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You’ve certainly heard this advice before: Always pee before you leave home. These seemingly wise words, often drilled into us as children, are meant to help us avoid smelly rest stops and that awkward moment when you rush into a store to ask if they have a bathroom, only to be turned away.

But even if you followed this recommendation consistently, you may experience a frustrating phenomenon: You still need to pee while you’re out and about. You might even have to pee more than once or have trouble holding it in. So what gives?

Here’s the gist: By forcing yourself to pee before you head to your next destination, you’re probably achieving the exact opposite of what you’d hoped for.

What happens when you habitually pee without the urge?

First, some anatomy 101: The bladder is a very flexible organ, like a balloon. It has really stretchy muscle fibers. This means you shouldn’t hold in your pee for too long, because your bladder may start to stretch out and have trouble bouncing back, like a big floppy balloon. On the flip side, one of the reasons you shouldn’t pee when you don’t need to is that you can build up muscle in the organ, which stiffens the bladder wall. Both of these habits can lead to issues emptying your bladder down the road.

However, the brain controls every bodily process, including urination, according to Victoria Handa, MD, MHS, the director of the department of gynecology and obstetrics at Johns Hopkins Bayview Medical Center in Baltimore. “There’s absolutely a mental component to needing to pee,” Dr. Handa tells SELF. (If you’ve ever been hit by a bout of nerves and felt a subsequent urge to use the bathroom, you know what we’re talking about.) Thanks to this mental association, peeing if you don’t have the urge may actually prime (and train) your brain and bladder to go more frequently.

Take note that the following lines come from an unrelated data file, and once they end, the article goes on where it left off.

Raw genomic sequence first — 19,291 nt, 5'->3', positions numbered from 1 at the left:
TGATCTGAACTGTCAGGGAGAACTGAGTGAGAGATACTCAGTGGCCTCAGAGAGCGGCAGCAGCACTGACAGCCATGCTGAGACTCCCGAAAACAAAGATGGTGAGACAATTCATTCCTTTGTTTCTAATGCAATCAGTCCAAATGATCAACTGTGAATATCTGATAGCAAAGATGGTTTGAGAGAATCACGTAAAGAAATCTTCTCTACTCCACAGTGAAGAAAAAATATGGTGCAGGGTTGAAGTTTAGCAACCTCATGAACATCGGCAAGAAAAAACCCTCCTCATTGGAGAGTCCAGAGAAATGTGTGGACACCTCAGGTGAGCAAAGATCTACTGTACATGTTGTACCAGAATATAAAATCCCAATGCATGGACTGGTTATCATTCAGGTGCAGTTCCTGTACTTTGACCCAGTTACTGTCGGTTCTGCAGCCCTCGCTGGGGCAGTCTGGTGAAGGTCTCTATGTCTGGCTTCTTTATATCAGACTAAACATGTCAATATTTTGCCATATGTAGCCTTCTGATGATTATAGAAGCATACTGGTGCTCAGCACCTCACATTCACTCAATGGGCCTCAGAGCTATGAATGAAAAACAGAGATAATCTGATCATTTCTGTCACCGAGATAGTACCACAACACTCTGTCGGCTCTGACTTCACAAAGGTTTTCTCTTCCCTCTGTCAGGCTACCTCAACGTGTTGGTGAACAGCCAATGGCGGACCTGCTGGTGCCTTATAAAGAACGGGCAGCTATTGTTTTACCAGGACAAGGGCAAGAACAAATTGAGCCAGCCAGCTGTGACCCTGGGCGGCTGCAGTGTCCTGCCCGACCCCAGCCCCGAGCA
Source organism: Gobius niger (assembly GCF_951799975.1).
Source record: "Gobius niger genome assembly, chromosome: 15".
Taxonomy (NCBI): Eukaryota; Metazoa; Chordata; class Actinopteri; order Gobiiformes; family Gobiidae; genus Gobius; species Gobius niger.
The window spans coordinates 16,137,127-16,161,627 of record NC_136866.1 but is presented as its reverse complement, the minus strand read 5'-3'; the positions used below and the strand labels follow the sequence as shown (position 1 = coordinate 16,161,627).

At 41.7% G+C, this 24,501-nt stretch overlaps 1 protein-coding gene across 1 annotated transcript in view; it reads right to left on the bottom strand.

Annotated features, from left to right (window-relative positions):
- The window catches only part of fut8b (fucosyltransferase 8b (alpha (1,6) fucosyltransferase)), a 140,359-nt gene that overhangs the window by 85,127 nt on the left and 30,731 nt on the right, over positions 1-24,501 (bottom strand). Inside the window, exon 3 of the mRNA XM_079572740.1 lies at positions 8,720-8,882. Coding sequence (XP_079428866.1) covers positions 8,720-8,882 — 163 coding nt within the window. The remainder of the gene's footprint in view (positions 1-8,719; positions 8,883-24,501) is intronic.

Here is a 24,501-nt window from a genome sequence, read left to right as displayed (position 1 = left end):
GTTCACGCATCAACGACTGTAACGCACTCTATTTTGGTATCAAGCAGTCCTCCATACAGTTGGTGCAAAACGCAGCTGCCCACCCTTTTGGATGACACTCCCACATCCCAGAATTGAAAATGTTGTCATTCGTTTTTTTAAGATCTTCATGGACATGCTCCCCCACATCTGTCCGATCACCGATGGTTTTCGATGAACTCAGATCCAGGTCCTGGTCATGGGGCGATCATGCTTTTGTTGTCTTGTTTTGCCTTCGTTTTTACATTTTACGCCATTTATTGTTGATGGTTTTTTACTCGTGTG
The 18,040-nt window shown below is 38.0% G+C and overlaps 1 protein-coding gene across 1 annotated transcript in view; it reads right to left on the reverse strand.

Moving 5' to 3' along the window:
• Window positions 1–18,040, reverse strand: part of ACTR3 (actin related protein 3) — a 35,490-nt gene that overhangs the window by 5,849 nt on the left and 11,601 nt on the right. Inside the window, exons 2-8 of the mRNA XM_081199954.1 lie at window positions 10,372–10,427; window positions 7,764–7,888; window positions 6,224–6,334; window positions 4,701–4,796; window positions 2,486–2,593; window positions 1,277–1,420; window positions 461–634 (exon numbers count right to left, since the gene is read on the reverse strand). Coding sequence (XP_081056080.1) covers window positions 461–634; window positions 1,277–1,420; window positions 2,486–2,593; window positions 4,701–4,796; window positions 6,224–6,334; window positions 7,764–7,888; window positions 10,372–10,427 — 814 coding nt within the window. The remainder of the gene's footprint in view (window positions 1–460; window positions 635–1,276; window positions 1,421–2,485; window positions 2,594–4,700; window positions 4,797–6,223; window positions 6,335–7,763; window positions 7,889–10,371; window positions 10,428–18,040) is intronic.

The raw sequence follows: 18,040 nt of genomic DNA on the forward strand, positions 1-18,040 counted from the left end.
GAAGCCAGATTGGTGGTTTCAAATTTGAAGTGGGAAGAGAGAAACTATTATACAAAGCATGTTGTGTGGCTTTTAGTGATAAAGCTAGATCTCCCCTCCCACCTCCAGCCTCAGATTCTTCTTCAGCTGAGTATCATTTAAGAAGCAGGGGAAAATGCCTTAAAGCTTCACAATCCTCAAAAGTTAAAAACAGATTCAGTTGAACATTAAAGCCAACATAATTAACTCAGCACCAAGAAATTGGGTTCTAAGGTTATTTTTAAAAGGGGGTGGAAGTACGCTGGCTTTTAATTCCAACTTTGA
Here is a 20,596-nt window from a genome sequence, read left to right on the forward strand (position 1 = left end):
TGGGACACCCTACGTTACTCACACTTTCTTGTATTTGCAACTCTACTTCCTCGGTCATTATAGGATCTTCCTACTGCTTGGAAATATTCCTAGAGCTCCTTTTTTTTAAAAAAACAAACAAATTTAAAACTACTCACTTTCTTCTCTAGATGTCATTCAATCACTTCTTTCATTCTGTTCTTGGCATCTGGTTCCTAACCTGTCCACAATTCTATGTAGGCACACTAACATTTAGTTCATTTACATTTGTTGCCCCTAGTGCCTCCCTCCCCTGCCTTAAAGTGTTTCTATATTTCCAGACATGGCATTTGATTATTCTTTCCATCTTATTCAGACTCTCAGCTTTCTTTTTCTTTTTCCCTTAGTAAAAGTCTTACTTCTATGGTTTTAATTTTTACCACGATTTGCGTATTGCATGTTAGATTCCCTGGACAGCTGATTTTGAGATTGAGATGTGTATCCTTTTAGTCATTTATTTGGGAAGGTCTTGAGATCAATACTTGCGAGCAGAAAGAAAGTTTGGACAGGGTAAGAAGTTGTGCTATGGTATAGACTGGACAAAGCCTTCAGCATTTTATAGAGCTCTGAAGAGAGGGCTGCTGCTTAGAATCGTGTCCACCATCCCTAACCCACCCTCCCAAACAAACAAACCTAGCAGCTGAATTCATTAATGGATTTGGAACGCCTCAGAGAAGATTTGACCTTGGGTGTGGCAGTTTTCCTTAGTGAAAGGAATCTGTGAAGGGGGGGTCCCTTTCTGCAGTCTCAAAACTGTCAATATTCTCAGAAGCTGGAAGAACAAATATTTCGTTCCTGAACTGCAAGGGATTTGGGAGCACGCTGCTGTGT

“The connection between the brain and the bladder—how and when and why the bladder sends its ‘I’m full’ signal to the brain—is complicated, but in short, the bladder is a very trainable organ,” Lauren E. Stewart, MD, an ob-gyn who specializes in female pelvic medicine and reconstructive surgery and an assistant professor at NYU Grossman School of Medicine, tells SELF.

Over time, Dr. Stewart explains, if you continue to pee before your bladder is actually full, it may learn that it should empty itself when there’s less inside. “This means that you’ll be urinating more frequently since your bladder thinks it cannot hold as much,” she says.

Also, know that the bladder can hold quite a bit of urine: Research1 suggests people with vaginas can store up to 500 milliliters of urine—or about two cups—in their bladders; if you fall into this camp, you’ll probably feel the urge to pee when the bladder has between 200 and 350 milliliters of pee in it.

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So before you head to the bathroom, you might want to make sure that you actually need to pee so you’re not sending your bladder mixed messages. Of course, there’s no need to stress over this too much either; you won’t instantly train your bladder to go all the time by partaking in a precautionary pee every so often. “Generally speaking, the bladder takes time to learn (and unlearn) these behaviors,” Dr. Stewart says.

How can you tell if you’re peeing too often?

There’s the “just in case” pee before you leave the house, and then there’s peeing too much in general. Because peeing is so psychological—in other words, you can talk yourself into needing to go—it can be hard to tell when it’s necessary to see a doctor about urinary frequency (needing to pee often), overactive bladder (the urge to pee suddenly), or even stress incontinence (when some form of pressure causes urine leakage, rushing you to the bathroom).